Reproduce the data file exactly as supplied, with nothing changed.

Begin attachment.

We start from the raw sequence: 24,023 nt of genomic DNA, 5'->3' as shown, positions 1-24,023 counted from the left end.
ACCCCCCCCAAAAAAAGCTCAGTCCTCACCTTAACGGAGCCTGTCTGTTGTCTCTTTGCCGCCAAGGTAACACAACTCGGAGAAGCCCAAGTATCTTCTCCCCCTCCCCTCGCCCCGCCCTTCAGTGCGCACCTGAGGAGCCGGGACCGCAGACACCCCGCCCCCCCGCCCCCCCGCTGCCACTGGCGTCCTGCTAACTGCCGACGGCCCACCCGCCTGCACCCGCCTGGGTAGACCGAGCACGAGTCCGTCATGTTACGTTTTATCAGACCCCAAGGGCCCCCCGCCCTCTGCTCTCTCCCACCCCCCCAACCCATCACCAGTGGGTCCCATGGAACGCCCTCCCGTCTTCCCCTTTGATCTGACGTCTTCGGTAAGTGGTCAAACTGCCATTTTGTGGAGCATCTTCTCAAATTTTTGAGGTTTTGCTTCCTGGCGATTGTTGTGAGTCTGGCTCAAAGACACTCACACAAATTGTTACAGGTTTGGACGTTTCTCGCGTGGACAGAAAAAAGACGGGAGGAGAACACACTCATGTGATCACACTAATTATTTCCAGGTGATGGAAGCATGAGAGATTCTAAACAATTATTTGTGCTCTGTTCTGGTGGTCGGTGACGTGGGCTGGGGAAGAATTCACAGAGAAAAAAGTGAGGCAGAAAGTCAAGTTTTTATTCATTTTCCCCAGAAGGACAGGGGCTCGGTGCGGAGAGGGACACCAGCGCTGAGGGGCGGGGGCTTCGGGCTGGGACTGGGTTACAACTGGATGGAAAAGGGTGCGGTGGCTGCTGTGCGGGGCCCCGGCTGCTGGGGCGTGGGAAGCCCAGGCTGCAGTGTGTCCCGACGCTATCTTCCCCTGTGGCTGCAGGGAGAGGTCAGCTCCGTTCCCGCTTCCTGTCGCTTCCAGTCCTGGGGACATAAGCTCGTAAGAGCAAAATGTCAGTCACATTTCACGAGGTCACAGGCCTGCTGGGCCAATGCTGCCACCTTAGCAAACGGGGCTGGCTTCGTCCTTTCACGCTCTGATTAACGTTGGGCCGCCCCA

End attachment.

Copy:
We start from the raw sequence: 24,023 nt of genomic DNA, 5'->3' as shown, positions 1-24,023 counted from the left end.
ACCCCCCCCAAAAAAAGCTCAGTCCTCACCTTAACGGAGCCTGTCTGTTGTCTCTTTGCCGCCAAGGTAACACAACTCGGAGAAGCCCAAGTATCTTCTCCCCCTCCCCTCGCCCCGCCCTTCAGTGCGCACCTGAGGAGCCGGGACCGCAGACACCCCGCCCCCCCGCCCCCCCGCTGCCACTGGCGTCCTGCTAACTGCCGACGGCCCACCCGCCTGCACCCGCCTGGGTAGACCGAGCACGAGTCCGTCATGTTACGTTTTATCAGACCCCAAGGGCCCCCCGCCCTCTGCTCTCTCCCACCCCCCCAACCCATCACCAGTGGGTCCCATGGAACGCCCTCCCGTCTTCCCCTTTGATCTGACGTCTTCGGTAAGTGGTCAAACTGCCATTTTGTGGAGCATCTTCTCAAATTTTTGAGGTTTTGCTTCCTGGCGATTGTTGTGAGTCTGGCTCAAAGACACTCACACAAATTGTTACAGGTTTGGACGTTTCTCGCGTGGACAGAAAAAAGACGGGAGGAGAACACACTCATGTGATCACACTAATTATTTCCAGGTGATGGAAGCATGAGAGATTCTAAACAATTATTTGTGCTCTGTTCTGGTGGTCGGTGACGTGGGCTGGGGAAGAATTCACAGAGAAAAAAGTGAGGCAGAAAGTCAAGTTTTTATTCATTTTCCCCAGAAGGACAGGGGCTCGGTGCGGAGAGGGACACCAGCGCTGAGGGGCGGGGGCTTCGGGCTGGGACTGGGTTACAACTGGATGGAAAAGGGTGCGGTGGCTGCTGTGCGGGGCCCCGGCTGCTGGGGCGTGGGAAGCCCAGGCTGCAGTGTGTCCCGACGCTATCTTCCCCTGTGGCTGCAGGGAGAGGTCAGCTCCGTTCCCGCTTCCTGTCGCTTCCAGTCCTGGGGACATAAGCTCGTAAGAGCAAAATGTCAGTCACATTTCACGAGGTCACAGGCCTGCTGGGCCAATGCTGCCACCTTAGCAAACGGGGCTGGCTTCGTCCTTTCACGCTCTGATTAACGTTGGGCCGCCCCA